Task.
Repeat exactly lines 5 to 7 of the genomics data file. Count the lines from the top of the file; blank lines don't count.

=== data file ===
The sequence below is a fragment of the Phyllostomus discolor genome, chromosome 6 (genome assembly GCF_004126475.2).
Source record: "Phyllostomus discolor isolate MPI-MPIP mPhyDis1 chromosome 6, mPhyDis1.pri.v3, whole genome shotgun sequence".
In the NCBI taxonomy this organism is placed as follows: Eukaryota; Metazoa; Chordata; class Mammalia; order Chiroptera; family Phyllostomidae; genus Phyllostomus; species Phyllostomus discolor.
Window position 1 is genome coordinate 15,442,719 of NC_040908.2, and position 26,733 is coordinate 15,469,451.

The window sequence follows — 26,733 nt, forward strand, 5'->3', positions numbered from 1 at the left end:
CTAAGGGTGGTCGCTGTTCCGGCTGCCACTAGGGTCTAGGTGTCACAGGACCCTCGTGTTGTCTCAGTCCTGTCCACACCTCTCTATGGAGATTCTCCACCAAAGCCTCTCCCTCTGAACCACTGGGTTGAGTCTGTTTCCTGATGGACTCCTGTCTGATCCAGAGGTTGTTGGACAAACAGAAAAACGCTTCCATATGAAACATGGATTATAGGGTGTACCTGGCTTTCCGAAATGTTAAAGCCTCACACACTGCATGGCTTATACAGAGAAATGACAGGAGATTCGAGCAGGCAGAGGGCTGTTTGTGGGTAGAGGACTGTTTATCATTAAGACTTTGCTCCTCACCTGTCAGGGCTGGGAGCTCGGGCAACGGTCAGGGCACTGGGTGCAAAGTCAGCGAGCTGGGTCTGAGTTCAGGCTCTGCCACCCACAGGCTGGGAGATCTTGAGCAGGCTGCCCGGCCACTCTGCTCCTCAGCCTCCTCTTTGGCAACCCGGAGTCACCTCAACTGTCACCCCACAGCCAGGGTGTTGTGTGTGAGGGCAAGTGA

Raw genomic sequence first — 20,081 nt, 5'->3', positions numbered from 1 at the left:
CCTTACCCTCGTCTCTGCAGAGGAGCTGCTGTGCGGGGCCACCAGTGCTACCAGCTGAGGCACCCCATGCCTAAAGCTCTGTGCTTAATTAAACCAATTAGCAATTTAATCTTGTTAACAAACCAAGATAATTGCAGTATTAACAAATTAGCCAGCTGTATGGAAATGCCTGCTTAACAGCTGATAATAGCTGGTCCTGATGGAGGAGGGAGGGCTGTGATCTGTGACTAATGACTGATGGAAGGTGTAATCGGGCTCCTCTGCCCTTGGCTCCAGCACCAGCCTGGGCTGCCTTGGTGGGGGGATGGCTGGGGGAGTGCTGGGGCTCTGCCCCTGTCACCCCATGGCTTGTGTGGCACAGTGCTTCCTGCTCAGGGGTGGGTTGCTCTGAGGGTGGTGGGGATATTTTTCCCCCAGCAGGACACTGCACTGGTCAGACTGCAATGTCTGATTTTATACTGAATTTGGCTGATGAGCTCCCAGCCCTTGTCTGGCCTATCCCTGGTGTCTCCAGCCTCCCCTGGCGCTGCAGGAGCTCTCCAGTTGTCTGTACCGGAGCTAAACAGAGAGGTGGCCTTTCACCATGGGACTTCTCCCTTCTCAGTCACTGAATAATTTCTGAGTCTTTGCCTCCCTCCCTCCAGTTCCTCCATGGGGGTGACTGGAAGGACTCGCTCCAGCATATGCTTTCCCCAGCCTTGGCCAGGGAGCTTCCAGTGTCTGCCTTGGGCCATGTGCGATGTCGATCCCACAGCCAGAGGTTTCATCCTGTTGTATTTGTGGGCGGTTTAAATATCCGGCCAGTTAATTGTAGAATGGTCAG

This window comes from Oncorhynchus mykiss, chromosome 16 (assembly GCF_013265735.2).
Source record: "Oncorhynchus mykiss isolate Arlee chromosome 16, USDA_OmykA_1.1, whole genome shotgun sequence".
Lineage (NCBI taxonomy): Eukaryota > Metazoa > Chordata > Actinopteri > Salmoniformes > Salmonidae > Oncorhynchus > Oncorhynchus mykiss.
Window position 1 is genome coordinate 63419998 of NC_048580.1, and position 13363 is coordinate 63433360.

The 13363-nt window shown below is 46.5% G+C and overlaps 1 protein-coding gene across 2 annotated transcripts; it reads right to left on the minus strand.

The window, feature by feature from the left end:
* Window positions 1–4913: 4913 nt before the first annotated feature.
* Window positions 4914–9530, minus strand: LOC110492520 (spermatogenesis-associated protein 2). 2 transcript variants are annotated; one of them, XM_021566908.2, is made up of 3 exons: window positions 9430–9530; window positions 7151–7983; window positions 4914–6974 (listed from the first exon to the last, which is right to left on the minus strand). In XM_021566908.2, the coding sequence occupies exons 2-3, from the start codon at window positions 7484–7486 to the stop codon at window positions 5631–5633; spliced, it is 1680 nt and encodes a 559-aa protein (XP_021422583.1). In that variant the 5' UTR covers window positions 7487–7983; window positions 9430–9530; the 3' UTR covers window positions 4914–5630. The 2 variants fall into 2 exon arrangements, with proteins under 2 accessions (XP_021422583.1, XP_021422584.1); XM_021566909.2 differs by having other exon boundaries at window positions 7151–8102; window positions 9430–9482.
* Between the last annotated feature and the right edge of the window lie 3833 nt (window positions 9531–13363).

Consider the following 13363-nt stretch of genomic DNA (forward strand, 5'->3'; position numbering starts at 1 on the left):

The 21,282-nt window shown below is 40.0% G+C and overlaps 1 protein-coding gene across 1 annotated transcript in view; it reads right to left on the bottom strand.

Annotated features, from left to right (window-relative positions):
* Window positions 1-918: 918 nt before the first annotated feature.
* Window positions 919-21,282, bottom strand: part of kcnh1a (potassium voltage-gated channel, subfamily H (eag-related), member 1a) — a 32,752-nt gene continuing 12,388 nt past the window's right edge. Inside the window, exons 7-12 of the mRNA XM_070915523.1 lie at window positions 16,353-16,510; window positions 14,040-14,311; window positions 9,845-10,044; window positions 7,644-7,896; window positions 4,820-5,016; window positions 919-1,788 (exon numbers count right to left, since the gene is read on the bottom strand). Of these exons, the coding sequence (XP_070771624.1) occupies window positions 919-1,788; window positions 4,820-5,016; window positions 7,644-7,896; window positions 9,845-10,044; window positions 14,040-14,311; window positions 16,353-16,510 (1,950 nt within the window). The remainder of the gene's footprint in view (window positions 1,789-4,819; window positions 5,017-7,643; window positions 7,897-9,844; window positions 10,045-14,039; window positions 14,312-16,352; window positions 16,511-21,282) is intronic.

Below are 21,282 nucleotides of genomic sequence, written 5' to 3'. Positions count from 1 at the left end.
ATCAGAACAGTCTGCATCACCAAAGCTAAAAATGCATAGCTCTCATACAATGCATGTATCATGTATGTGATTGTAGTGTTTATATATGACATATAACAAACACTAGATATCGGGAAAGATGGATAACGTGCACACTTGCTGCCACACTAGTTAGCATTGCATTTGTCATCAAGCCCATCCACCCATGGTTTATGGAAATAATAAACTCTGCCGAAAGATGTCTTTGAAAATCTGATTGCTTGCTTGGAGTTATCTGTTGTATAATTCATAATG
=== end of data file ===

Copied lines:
The window sequence follows — 26,733 nt, forward strand, 5'->3', positions numbered from 1 at the left end:
CTAAGGGTGGTCGCTGTTCCGGCTGCCACTAGGGTCTAGGTGTCACAGGACCCTCGTGTTGTCTCAGTCCTGTCCACACCTCTCTATGGAGATTCTCCACCAAAGCCTCTCCCTCTGAACCACTGGGTTGAGTCTGTTTCCTGATGGACTCCTGTCTGATCCAGAGGTTGTTGGACAAACAGAAAAACGCTTCCATATGAAACATGGATTATAGGGTGTACCTGGCTTTCCGAAATGTTAAAGCCTCACACACTGCATGGCTTATACAGAGAAATGACAGGAGATTCGAGCAGGCAGAGGGCTGTTTGTGGGTAGAGGACTGTTTATCATTAAGACTTTGCTCCTCACCTGTCAGGGCTGGGAGCTCGGGCAACGGTCAGGGCACTGGGTGCAAAGTCAGCGAGCTGGGTCTGAGTTCAGGCTCTGCCACCCACAGGCTGGGAGATCTTGAGCAGGCTGCCCGGCCACTCTGCTCCTCAGCCTCCTCTTTGGCAACCCGGAGTCACCTCAACTGTCACCCCACAGCCAGGGTGTTGTGTGTGAGGGCAAGTGA

Raw genomic sequence first — 20,081 nt, 5'->3', positions numbered from 1 at the left: